You can already see that an aesthetic forms here, a combination of an almost vulgar decadence and an ascetic restraint. To pull these disparate images, or feelings, together, I use warm-toned, mismatched sheets that say comfort, that acknowledge they are a little silly and a little impractical, that are faded from half-remembered reading lamps on a million dark nights.

This bed is mine. It’s a combination of different things that make me feel good and safe for different reasons. It’s something I created. I’m certainly not advocating that every bed look like this. In fact, I mean to suggest the opposite, to point out that the variety of choices you make about your bed build up together and create a space that looks and feels a particular way to a particular person —  namely, most importantly, you.

But the space isn’t complete yet, is it? You don’t see YOU yet. And of course there are other ways to make your bedchamber a space you feel you own, a space you saunter out of rejuvenated with the things that you love, that you value, that make you feel like yourself. This is where clothes come into play, as what you take with you out of the room. I’m not talking about daily clothes here, not yet, because they build a larger bridge between the space of the bedchamber and the space of the Bright Clean Friendly Institution outside it’s doors. I’m talking about pajamas, and loungewear, and warm fluffy robes, the items of clothing that let you preserve your at-home emotions when you walk around your room and down the long hall to the bathroom.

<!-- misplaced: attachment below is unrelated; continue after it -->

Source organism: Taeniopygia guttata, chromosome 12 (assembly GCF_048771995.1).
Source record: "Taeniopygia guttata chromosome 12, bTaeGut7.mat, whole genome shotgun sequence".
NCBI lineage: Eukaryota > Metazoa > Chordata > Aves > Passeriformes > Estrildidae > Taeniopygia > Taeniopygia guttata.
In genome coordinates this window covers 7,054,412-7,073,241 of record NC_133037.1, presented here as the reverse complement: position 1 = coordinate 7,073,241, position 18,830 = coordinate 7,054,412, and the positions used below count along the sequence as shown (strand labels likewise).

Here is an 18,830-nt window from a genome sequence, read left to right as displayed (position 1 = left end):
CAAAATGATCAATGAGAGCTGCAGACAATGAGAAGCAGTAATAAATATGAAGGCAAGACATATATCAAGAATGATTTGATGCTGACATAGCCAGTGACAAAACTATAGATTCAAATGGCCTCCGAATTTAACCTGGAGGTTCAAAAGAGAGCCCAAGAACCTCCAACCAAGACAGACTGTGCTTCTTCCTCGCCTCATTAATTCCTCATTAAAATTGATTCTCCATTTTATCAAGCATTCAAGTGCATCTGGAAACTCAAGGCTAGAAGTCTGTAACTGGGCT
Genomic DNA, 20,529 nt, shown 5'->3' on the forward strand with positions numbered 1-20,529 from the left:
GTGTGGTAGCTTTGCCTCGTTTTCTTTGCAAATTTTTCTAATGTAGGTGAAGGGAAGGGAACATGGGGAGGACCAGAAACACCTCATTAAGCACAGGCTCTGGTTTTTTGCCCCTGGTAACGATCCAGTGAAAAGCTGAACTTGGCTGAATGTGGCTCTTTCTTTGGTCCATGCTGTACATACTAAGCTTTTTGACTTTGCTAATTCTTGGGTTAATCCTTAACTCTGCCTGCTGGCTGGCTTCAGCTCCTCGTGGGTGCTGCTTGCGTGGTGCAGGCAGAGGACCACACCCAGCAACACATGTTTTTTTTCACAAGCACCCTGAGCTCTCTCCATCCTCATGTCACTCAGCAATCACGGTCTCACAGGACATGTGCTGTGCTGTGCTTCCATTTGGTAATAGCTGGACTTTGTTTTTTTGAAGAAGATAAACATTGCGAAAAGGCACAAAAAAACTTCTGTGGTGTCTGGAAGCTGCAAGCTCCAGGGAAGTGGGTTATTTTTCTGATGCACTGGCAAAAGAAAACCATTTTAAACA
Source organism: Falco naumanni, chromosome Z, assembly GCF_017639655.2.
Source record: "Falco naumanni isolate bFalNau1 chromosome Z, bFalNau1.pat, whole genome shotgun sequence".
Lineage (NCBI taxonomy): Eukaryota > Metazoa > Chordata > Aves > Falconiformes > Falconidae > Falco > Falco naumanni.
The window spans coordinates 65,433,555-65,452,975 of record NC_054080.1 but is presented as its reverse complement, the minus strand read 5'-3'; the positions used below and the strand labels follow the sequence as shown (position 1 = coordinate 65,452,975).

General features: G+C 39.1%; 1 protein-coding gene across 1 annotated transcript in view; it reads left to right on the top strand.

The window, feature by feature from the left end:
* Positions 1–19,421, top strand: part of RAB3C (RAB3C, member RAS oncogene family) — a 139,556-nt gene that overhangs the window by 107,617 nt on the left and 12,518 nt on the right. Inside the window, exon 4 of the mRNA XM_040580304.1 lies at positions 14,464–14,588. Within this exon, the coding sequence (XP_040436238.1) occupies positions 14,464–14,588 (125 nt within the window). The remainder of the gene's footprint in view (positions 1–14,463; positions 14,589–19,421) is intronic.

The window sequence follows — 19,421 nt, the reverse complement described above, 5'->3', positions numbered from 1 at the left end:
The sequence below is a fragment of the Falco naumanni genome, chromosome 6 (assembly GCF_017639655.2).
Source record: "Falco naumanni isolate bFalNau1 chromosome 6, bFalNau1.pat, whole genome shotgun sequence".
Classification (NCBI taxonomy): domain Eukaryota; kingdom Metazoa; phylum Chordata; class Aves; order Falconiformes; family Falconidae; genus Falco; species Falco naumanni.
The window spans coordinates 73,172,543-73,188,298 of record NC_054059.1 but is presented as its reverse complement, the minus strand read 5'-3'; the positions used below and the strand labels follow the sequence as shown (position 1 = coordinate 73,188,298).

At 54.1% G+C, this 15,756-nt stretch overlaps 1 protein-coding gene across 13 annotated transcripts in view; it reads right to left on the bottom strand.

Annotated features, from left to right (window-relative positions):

I have always loved negligees. When I envision myself at home, what I see is a delicate silk negligee trimmed with lace swishing around my thighs beneath a long wool robe that pools at my ankles. So you see how personal this fantasy of private comfort is. I imagine that most people have different images of what is truly comfortable in a private, intimate portrait of rising from bed to bedchamber. But that is why the style of the bedroom is so precious, and such an important space of resistance to the sometimes soul-crushing world of School, which does not belong to any one person’s style, which moves at a pace and a rule that was made in some place and time that feels very distant to you and the people you may love here. But your style can infuse even an institutional bedroom and make that space a bedchamber, with a bed, with loungewear (I’m sorry, I really like this term, it makes me laugh) —  but also with the other choices. These choices are aesthetic certainly, personal certainly —  they are responses to all the physical and mental desires and needs and fleeting fancies that make things your own. I know for some people, that doesn’t entail this enclosed concept of the chamber — that a wide open door, and a constant flow of friendly faces in and out of a room is what makes it a personal space, a loved space, a home; for others, a bare wall and a plain t-shirt speak home more poignantly than a mess of colors and posters and fluffy garments.